And how does Mischler judge the event with just one year under his belt? “I’d say it was a success last year and, from all that we can tell, that it will be a success this year. And the reason I say it was successful last year is that, for a for a first-time event, the Station Summit drew 500 people. We were deluged with people in our room wanting to have meetings with us on the Studio Day. So for the first time in a long time we were able to talk to multiple stations on one day and really get our messaging out about the upcoming season.
"And the reason I say we think it will be a success this year is that we’re expecting about 300 more people to attend. We’re expecting minimally, for every one of our shows, about 40 stations and 60 attendees that will be rotating through to talk to our people during the day. So, for our Jeff Probst show that we’ll be launching this fall, we’ll have an hour and fifteen minutes or so set aside to talk about the marketing strategy, the advertising campaign — those strategies the stations want and need to talk about.”
One of the smart things Promax and its collaborators have done in setting up the Station Summit is to concentrate on business issues, forgoing any bells and whistles.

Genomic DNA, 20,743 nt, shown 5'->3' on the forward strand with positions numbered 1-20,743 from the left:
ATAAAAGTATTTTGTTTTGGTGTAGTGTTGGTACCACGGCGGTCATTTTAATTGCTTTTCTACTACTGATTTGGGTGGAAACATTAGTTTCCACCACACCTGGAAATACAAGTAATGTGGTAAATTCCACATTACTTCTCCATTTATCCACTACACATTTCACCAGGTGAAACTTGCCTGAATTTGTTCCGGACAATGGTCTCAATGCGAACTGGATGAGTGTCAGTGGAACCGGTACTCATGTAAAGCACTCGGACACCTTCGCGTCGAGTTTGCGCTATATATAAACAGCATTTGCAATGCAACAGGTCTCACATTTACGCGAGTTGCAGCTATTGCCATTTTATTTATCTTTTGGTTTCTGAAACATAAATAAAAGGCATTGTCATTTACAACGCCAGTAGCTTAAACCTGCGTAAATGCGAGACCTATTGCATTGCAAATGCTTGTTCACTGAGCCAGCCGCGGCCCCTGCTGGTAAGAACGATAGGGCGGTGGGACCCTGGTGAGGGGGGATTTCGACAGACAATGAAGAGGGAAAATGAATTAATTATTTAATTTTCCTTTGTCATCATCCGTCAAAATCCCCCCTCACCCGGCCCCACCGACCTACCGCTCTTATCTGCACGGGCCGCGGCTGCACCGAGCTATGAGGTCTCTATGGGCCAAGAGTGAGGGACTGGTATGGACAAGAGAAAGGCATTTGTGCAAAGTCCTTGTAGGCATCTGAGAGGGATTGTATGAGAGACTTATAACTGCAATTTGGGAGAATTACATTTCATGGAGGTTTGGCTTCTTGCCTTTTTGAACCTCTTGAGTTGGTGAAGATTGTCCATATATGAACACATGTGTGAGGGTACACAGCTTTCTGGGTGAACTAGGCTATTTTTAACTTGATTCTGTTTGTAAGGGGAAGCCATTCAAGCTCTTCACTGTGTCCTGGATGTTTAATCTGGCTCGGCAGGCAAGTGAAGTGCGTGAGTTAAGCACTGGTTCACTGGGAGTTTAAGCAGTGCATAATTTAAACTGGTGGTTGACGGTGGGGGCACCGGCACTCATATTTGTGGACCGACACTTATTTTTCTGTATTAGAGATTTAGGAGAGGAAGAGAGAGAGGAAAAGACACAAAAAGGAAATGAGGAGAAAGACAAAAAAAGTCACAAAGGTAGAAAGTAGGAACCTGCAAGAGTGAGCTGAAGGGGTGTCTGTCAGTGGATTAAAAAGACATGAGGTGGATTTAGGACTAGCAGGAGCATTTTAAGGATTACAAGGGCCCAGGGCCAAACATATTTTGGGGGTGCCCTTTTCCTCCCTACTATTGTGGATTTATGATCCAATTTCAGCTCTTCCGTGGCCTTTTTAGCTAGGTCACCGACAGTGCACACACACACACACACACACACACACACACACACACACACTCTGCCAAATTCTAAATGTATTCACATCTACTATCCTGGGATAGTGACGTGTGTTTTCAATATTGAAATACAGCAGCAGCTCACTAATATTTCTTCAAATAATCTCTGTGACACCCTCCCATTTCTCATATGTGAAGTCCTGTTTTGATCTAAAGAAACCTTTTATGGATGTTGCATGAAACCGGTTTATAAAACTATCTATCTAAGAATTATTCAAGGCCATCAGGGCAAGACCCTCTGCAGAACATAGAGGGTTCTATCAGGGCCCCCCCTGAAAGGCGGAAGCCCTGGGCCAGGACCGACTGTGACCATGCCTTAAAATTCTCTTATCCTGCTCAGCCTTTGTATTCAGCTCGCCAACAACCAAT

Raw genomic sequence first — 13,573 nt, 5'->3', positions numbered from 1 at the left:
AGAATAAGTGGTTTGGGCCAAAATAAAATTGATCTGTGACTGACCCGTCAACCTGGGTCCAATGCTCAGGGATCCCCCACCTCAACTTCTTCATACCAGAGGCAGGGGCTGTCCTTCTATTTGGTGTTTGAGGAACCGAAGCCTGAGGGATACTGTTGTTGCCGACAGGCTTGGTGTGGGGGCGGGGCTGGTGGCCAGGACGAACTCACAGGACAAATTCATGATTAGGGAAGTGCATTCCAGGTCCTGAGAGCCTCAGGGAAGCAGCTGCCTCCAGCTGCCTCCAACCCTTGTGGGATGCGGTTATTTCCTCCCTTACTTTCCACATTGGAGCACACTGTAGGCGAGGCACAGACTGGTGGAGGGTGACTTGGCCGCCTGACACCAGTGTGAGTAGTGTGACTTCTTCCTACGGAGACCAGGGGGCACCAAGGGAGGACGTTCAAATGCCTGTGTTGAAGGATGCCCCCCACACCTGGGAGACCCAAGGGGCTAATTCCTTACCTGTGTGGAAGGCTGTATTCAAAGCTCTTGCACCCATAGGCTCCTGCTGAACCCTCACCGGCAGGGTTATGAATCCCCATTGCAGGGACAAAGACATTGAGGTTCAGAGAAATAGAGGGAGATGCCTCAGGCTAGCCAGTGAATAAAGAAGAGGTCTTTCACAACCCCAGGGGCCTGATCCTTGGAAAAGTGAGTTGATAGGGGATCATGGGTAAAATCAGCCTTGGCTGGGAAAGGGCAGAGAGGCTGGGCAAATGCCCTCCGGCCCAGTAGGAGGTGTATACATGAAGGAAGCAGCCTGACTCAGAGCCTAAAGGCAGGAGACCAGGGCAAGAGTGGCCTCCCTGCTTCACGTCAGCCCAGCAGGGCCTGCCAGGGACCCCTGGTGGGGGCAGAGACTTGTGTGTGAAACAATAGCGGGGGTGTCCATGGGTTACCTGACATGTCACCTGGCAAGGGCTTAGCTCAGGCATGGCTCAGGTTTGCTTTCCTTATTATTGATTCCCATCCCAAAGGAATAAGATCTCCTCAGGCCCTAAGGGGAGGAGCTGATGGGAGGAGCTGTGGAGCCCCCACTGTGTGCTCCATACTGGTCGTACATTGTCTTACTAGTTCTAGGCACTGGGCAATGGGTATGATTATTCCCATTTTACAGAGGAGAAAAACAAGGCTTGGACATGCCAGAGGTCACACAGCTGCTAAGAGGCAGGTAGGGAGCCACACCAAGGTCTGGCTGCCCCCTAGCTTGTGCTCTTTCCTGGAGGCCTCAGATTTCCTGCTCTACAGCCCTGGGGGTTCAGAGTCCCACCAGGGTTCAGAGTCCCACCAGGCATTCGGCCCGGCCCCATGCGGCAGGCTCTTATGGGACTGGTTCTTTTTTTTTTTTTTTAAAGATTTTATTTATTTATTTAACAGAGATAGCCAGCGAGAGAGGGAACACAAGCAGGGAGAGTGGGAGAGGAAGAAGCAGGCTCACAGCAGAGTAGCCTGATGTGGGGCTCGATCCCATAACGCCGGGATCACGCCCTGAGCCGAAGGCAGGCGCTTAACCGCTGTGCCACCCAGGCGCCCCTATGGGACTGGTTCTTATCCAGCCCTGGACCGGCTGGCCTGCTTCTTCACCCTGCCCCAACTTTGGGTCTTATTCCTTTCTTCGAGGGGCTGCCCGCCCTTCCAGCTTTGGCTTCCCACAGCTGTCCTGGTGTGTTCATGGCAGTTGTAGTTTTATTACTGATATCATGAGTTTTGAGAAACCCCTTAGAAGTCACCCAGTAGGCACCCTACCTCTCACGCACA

So the Station Summit kicks off Tuesday, June 26, 2012, with affiliate meetings between stations and ABC, CBS and NBC.
Wednesday is Studio Day, when station executives meet with their syndicated programming partners at CBS Television Distribution, Debmar-Mercury, NBCUniversal Television Distribution, Sony Pictures Television, Twentieth Television and Warner Bros. Television Distribution (under its new umbrella, Warner Bros. Brand Networks).
The final day, Thursday, is for Promax sessions and an affiliate meeting of The CW stations. Some of the more interesting sessions include marketing to millennials, successful strategies for launching — and maintaining — a daytime talk show, plus the inevitable panels on social media today.
What’s particularly striking about the Station Summit and its connection to local TV stations is when one thinks about what NATPE used to be. NATPE was the marketplace where local TV stations would go every year to buy syndicated programming. With consolidation in the TV business, resulting in fewer owners of TV stations and few program suppliers, that marketplace function of NATPE has withered. So one natural evolution for NATPE could have been this Station Summit.
Instead, NATPE has had a change of direction itself, finding new life by moving from Vegas to Miami to serve a very strong Latin American contingency. The main NATPE convention has at the same time tried to entice more local stations to attend by having more sessions about the ad sales side of the business, but it remains questionable whether that strategy will work in the long run.
Incoming NATPE President and CEO Rod Perth certainly has his hands full meeting the challenges of today’s rapidly evolving video environment. We wish him the best of luck. Wonder if he’s ever met with Promax chief Block-Verk. Might be a good idea.